2017-06-22, ABC News/Associated Press
http://abcnews.go.com/International/wireStory/us-interrogates-detainees-yemen...

Hundreds of men swept up in the hunt for al-Qaida militants have disappeared into a secret network of prisons in southern Yemen where abuse is routine and torture extreme - including the "grill," in which the victim is tied to a spit like a roast and spun in a circle of fire, an Associated Press investigation has found. Senior American defense officials acknowledged Wednesday that U.S. forces have been involved in interrogations of detainees in Yemen but denied any participation in or knowledge of human rights abuses. Interrogating detainees who have been abused could violate international law, which prohibits complicity in torture. The secret prisons are inside military bases, ports, an airport, private villas and even a nightclub. Some detainees have been flown to an Emirati base across the Red Sea in Eritrea, according to Yemen Interior Minister Hussein Arab and others. Several U.S. defense officials, speaking on condition of anonymity to discuss the topic, told AP that American forces do participate in interrogations of detainees at locations in Yemen, provide questions for others to ask, and receive transcripts of interrogations from Emirati allies. They said U.S. senior military leaders were aware of allegations of torture at the prisons in Yemen, looked into them, but were satisfied that there had not been any abuse when U.S. forces were present. Inside war-torn Yemen, however ... nearly 2,000 men have disappeared into the clandestine prisons, a number so high that it has triggered near-weekly protests.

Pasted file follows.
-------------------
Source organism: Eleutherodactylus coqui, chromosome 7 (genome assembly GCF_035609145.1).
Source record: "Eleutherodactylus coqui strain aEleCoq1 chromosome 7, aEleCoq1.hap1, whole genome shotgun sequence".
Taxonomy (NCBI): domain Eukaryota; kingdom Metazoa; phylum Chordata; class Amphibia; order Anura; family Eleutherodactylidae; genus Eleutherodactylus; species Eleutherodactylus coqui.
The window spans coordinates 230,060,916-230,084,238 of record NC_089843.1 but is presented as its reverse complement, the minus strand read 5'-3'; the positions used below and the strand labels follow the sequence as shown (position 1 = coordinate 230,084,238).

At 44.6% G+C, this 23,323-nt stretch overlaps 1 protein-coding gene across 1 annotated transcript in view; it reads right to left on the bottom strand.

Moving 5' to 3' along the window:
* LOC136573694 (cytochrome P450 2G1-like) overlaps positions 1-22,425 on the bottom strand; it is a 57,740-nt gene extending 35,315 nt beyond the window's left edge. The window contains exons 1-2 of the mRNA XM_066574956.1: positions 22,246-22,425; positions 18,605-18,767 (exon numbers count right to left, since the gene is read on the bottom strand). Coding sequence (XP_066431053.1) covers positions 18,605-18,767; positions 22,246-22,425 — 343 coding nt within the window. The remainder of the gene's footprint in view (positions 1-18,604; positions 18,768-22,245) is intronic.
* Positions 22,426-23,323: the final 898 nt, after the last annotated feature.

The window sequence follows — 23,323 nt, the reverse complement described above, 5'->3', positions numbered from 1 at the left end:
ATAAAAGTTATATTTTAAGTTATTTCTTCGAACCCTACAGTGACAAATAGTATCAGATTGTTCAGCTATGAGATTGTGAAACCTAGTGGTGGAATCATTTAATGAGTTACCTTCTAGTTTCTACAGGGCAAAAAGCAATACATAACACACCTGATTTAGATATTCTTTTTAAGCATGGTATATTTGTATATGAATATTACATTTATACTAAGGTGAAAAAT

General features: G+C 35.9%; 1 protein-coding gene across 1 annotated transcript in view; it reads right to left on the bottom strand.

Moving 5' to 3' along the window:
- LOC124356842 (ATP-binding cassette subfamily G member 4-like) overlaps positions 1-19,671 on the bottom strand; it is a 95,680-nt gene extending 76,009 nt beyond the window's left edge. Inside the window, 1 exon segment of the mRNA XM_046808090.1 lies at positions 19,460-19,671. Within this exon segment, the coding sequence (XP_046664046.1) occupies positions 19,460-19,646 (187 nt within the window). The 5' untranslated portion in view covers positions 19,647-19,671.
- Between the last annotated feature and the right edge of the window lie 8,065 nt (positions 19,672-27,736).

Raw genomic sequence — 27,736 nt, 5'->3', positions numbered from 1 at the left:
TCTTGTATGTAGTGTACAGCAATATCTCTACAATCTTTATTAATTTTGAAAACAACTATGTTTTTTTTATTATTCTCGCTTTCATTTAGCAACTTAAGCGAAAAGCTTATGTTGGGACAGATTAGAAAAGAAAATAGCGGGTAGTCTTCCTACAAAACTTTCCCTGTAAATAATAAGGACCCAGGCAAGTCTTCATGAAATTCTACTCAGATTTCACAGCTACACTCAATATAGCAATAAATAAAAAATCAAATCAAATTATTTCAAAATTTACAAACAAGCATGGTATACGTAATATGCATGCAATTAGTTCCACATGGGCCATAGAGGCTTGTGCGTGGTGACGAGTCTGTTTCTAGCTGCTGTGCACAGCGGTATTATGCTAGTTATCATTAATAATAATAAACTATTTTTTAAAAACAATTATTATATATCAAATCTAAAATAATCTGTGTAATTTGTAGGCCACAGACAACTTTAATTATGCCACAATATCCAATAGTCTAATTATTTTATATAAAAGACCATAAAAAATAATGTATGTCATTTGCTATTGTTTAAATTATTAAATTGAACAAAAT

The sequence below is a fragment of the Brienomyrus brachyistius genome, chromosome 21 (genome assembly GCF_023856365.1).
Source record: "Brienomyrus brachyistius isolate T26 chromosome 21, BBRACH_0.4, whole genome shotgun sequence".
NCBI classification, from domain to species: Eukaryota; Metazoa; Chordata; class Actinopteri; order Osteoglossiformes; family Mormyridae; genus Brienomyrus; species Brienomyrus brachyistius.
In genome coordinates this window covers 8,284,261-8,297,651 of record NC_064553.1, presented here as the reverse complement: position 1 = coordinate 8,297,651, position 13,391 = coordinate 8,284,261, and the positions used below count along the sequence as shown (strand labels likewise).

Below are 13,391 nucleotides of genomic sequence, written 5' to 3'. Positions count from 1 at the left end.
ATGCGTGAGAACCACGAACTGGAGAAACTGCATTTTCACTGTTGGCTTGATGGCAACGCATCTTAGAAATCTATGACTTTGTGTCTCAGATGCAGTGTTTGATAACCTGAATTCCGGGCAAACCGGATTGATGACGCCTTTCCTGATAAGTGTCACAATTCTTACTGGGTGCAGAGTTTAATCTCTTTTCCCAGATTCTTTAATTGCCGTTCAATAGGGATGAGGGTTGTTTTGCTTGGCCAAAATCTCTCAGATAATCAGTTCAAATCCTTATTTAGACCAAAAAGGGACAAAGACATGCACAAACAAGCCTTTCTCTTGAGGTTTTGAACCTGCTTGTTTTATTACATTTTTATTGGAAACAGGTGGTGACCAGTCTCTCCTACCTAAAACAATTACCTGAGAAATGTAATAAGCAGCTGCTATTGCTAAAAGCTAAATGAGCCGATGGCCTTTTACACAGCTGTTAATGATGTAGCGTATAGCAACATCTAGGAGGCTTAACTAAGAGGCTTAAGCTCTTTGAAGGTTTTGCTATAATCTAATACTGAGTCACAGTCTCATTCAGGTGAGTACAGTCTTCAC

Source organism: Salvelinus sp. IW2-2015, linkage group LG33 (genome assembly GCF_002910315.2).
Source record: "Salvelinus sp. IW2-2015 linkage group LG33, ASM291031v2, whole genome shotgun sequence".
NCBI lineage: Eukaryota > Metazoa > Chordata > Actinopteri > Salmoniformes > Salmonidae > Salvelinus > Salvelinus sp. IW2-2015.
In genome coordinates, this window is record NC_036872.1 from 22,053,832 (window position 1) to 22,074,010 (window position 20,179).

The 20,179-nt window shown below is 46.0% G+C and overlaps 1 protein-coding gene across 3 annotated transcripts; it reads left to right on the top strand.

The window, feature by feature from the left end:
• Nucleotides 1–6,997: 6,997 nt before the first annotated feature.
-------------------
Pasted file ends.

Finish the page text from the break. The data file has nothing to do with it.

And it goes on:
Note: Saudi Arabia's military campaign in Yemen has strong US military support, and flagrantly violates international law. For more along these lines, see concise summaries of deeply revealing military corruption news articles from reliable major media sources.


Homeland Security official: Russian government actors tried to hack election systems in 21 states